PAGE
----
If you were to judge solely by their displacement, the new engine options seemed more robust than ever before but, hamstrung by more stringent emissions standards, they were pretty tame. Ford’s 351 cubic inch V8 offered between 156-158 horses and just 262lb-ft of torque. A move up to the 400 cubic inch V8 yielded about the same horsepower, and a slight upgrade in torque, to 277lb-ft. Luckily, with its stout, aggressive appearance, the Bronco had long since become a favorite of aftermarket enthusiasts, so many of the Broncos of this vintage ended up prowling the streets, as well as more rugged terrain, with power capabilities that better matched their appearance.

Despite underwhelming factory performance, this generation was a rousing success. Bronco sales cracked the 100,000 barrier for the first time in 1979, in contrast to the first generation of the model, which never exceeded 26,000 units.

3rd Generation 1980-1986

Despite its long-awaited arrival, the third generation Bronco retained almost the exact same dimensions as the second generation, although it did feature a decidedly more modern appearance and a noticeably lighter curb weight. There were a couple of changes to the lineup of available engines, but their power outputs only showed a modest improvement during this time.

Among these changes was the re-introduction of a straight 6 as the standard engine. On the other end of the displacement spectrum, Ford’s 400 cubic inch V8 was pulled from action, to be replaced by the 351M, which in reality was essentially the same engine — nearly all the internal components are interchangeable — but with a shorter stroke. This upgraded powerplant would only hang around a little while longer, as the lighter and easier to produce Windsor engines were now coming into vogue. A 351 Windsor would find its way beneath the hood of a Bronco for the first time in 1982.

As the mid-’80s rolled around, Ford finally introduced an upgraded take on its 351, upping its ability to 210 horsepower. It was sometimes referred to as the “high-output” option, which of course was a relative term. Not long after, Ford’s smaller V8, now badged as a 5.0, debuted and was fed by electric multi-port fuel injection for the first time.

By this time, Ford had markedly broadened the transmission options for the Bronco, offering a choice of three different 4-speed manuals, a 3-speed automatic and a 4-speed automatic with overdrive that made for engine-sparing lower revs at highway speeds.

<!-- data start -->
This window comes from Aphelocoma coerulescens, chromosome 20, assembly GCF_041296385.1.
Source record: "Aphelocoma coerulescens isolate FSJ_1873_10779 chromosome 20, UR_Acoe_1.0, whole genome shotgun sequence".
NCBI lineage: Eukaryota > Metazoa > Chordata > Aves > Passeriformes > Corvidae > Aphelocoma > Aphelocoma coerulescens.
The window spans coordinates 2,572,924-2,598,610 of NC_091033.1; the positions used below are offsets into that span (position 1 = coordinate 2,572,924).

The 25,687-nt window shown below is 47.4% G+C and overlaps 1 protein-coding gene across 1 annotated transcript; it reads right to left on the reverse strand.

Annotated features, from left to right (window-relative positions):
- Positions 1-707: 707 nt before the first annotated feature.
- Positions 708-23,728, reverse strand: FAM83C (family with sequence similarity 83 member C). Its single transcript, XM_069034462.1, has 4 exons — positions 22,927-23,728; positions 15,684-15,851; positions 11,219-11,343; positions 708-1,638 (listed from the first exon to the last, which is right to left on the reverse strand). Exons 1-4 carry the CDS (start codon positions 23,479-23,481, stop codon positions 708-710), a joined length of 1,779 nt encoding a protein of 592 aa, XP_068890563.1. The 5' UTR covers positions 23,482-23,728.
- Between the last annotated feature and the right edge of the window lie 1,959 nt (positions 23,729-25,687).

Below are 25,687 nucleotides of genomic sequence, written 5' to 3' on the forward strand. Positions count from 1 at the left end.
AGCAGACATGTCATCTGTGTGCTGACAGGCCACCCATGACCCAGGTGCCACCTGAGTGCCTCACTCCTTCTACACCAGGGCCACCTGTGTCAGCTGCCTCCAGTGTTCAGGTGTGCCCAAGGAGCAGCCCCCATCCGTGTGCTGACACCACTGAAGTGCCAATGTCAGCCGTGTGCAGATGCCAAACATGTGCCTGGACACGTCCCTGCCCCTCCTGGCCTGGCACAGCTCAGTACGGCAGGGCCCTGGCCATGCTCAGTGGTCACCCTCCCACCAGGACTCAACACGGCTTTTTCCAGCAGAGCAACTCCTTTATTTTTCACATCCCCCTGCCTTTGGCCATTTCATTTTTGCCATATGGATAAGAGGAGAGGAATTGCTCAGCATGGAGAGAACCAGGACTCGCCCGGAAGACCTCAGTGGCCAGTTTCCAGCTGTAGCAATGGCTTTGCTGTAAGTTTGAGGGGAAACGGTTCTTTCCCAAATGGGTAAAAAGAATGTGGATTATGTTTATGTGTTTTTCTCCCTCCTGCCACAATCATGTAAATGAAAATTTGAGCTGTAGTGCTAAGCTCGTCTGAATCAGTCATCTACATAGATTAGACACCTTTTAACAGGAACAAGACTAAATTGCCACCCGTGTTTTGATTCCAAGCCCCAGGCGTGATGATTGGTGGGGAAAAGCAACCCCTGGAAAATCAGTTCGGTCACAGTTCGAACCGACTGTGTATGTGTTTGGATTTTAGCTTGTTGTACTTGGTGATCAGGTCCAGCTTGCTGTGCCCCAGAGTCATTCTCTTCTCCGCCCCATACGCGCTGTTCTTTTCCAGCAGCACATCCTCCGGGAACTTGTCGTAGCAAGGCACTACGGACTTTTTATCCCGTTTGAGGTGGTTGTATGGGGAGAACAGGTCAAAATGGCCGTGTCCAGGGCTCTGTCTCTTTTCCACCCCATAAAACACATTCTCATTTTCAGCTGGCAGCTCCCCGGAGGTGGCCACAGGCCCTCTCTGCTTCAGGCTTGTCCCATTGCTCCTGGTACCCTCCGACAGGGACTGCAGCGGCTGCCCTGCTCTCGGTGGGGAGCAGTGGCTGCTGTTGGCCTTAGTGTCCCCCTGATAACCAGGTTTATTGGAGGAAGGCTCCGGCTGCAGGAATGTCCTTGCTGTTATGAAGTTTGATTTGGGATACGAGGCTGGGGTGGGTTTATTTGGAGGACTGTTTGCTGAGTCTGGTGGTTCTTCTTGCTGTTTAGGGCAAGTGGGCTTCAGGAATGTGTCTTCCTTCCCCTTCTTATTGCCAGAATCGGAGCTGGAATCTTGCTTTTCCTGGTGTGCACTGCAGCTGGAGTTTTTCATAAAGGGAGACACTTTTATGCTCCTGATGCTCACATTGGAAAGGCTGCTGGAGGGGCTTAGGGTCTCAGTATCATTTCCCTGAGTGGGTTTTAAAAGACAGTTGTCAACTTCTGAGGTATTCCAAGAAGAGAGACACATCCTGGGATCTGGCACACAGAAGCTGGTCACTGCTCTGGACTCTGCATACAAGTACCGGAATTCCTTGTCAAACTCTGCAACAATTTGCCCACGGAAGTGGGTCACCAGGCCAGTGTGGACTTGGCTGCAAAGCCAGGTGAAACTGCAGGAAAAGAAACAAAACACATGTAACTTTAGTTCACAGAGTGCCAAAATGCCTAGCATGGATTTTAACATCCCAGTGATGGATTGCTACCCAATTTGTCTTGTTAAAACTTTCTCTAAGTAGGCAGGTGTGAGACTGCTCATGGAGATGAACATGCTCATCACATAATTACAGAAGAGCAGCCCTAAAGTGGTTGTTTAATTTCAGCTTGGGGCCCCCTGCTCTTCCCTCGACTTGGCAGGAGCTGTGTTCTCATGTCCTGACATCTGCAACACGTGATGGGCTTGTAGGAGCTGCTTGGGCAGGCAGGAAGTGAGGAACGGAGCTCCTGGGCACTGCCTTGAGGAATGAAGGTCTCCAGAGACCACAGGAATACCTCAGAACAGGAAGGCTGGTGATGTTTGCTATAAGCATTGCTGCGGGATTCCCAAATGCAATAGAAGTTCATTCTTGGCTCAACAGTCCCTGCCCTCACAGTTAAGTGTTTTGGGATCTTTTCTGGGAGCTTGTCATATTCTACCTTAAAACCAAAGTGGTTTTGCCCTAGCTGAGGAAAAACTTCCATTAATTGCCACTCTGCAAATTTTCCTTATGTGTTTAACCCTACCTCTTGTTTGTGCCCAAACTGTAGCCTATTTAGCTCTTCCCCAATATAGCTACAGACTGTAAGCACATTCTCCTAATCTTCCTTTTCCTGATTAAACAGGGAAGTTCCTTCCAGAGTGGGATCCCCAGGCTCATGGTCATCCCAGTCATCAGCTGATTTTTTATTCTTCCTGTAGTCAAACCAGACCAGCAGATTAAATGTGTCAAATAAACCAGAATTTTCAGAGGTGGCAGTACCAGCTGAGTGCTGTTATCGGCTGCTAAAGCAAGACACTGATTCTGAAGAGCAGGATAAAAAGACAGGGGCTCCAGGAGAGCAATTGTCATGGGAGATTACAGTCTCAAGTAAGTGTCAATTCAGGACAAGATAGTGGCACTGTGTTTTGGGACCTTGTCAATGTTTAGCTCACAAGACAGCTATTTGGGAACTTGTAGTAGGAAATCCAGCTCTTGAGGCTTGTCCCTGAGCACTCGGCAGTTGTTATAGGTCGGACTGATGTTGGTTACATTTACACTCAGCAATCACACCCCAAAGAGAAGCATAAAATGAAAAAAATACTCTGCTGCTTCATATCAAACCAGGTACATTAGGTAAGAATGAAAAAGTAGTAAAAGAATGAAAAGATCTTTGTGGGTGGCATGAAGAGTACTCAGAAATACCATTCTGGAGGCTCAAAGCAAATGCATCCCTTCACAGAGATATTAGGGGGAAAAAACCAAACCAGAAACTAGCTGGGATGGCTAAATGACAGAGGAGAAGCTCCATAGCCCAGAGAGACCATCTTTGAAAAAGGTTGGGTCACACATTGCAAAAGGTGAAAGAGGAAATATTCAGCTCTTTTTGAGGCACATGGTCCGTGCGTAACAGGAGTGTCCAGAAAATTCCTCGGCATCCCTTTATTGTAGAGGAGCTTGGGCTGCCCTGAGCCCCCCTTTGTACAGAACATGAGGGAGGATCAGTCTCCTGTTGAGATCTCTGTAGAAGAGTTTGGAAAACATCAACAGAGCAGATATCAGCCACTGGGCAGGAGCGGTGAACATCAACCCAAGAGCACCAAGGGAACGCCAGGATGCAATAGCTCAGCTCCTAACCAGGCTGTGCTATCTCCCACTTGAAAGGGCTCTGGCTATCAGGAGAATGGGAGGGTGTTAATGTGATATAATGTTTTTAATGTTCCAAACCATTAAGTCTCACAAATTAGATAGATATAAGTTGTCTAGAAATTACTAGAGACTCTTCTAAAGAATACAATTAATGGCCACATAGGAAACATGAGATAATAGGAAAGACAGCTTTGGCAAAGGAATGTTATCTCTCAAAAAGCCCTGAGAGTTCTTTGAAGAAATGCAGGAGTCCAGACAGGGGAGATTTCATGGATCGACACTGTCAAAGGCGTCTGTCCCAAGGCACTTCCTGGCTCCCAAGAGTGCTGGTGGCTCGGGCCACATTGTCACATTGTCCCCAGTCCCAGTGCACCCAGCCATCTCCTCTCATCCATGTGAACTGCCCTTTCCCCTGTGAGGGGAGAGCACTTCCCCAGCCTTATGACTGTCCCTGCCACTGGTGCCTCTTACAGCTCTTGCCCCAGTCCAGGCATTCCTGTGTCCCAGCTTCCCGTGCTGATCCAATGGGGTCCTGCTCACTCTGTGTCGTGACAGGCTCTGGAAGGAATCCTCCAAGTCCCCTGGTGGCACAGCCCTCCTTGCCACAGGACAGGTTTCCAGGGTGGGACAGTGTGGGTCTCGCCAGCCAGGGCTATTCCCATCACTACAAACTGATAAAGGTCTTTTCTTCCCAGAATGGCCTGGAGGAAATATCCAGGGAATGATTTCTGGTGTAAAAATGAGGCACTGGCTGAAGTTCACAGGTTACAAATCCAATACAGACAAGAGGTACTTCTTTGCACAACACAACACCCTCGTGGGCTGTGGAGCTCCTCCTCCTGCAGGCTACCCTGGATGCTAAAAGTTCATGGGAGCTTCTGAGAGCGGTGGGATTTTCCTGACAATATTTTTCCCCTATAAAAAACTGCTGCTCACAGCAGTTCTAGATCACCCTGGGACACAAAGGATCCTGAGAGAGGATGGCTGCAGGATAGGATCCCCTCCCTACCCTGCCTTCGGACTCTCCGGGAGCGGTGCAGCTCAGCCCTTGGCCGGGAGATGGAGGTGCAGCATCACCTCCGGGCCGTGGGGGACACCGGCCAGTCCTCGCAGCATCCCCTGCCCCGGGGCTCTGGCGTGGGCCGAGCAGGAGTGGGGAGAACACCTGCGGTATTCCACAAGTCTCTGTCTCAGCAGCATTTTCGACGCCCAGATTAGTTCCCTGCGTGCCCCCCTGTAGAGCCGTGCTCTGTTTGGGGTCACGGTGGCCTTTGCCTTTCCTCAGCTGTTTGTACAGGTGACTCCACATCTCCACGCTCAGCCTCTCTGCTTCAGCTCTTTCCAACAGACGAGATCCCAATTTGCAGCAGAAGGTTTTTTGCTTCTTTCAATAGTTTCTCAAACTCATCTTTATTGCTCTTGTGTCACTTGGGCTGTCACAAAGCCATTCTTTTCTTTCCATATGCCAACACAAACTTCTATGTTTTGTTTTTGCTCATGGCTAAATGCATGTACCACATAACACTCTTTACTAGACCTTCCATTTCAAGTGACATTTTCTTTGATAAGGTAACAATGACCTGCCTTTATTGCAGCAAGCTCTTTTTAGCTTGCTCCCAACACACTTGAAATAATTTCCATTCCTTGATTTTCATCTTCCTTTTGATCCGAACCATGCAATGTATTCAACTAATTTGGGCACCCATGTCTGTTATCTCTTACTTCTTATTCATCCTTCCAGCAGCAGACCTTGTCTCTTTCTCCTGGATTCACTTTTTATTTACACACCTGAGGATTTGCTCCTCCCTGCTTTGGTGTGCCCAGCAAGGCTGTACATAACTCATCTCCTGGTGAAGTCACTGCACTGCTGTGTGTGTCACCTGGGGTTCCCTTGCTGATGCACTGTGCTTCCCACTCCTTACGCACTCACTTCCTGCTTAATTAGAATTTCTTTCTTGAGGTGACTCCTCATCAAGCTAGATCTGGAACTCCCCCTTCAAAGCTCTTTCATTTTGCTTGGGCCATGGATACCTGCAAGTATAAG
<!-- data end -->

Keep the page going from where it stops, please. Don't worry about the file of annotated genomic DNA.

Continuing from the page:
Fourth Generation 1987-1991

The fourth generation brought only minor changes, with most of those being cosmetic. When viewed from the front, the Bronco was now practically identical to the Ford F-series pickups from the same era and, upon entering the cabin, you’d find a noticeably more accommodating driving environment.

With fuel injection technology now rapidly advancing and entering the mainstream, Ford saw fit to scrap carburetion altogether. In retrospect, this provided to be a sound move. Even today, Ford’s fuel injected engines from this era have gained a reputation as solid, dependable performers and continue to find their way beneath the hood of resto-modded Mustangs from the ’60s and ’70s, among other cars.

Despite being fed with more efficiency, the Bronco engines still sported only modest power outputs, with the 300 cubic inch 6 cylinder now good for 145 horses, the 5.0 liter V8 putting out 188 and the 351 Windsor maxing out at 213. With the offering of both 5-speed manual and 4-speed overdrive transmissions, most Broncos from this era did feature better fuel economy than their predecessors, although the stout but outdated C6 automatic 3-speeds hung around until 1990.


Fifth Edition 1992-1996

While the Ford Bronco wasn’t shelved until 1996, its fate — at least for the time being — was actually sealed sometime earlier. When the Ford Explorer debuted to an unexpectedly enthusiastic response in 1990, the writing was on the wall. As far as size was concerned, the new Explorer split the difference between the now displaced compact Bronco II that had been released in 1984 and the more sizable standard Bronco and it ably answered the demand for a more refined SUV, a label that really didn’t fit the somewhat antiquated Bronco, whose chassis hadn’t been substantially updated since 1980.

Despite a lingering belief, the notoriety that the Bronco received during O.J. Simpson’s infamous 1995 slow speed car chase had nothing to do with the model’s departure.

With its plan to shelf the Bronco now confirmed, Ford had little motivation to tinker with the Bronco’s power capabilities. The standard inline 6 engine was discontinued, leaving only the same pair of V8s as was offered in the previous generation on the menu. The 5.0 liter retained an output of 188 horsepower and the 351 cubic inch Windsor came in at right about 210.

The Takeaways

First and foremost, engine technology, especially when you exclude aftermarket modifications, has come a VERY long way. As an example, the compact inline 3-cylinder engine found on the Bronco Sport’s menu carries a displacement of just 1.5 liters — that’s smaller than the engines found in the VW Beetles of the late-’60s. But whereas that VW powerplant was good for only about 70 horsepower, Ford’s 3-cylinder puts out 181.

And, looking back at what now seems like an unusually long period of dormancy —and even a decline in some cases — where engine outputs are concerned, we now seem to find ourselves in somewhat of a horsepower renaissance. The output of both new Bronco engines is certainly robust and contributes to the model’s appeal, but there’s also no doubt that we’ll soon see improvements that will take those readings substantially higher.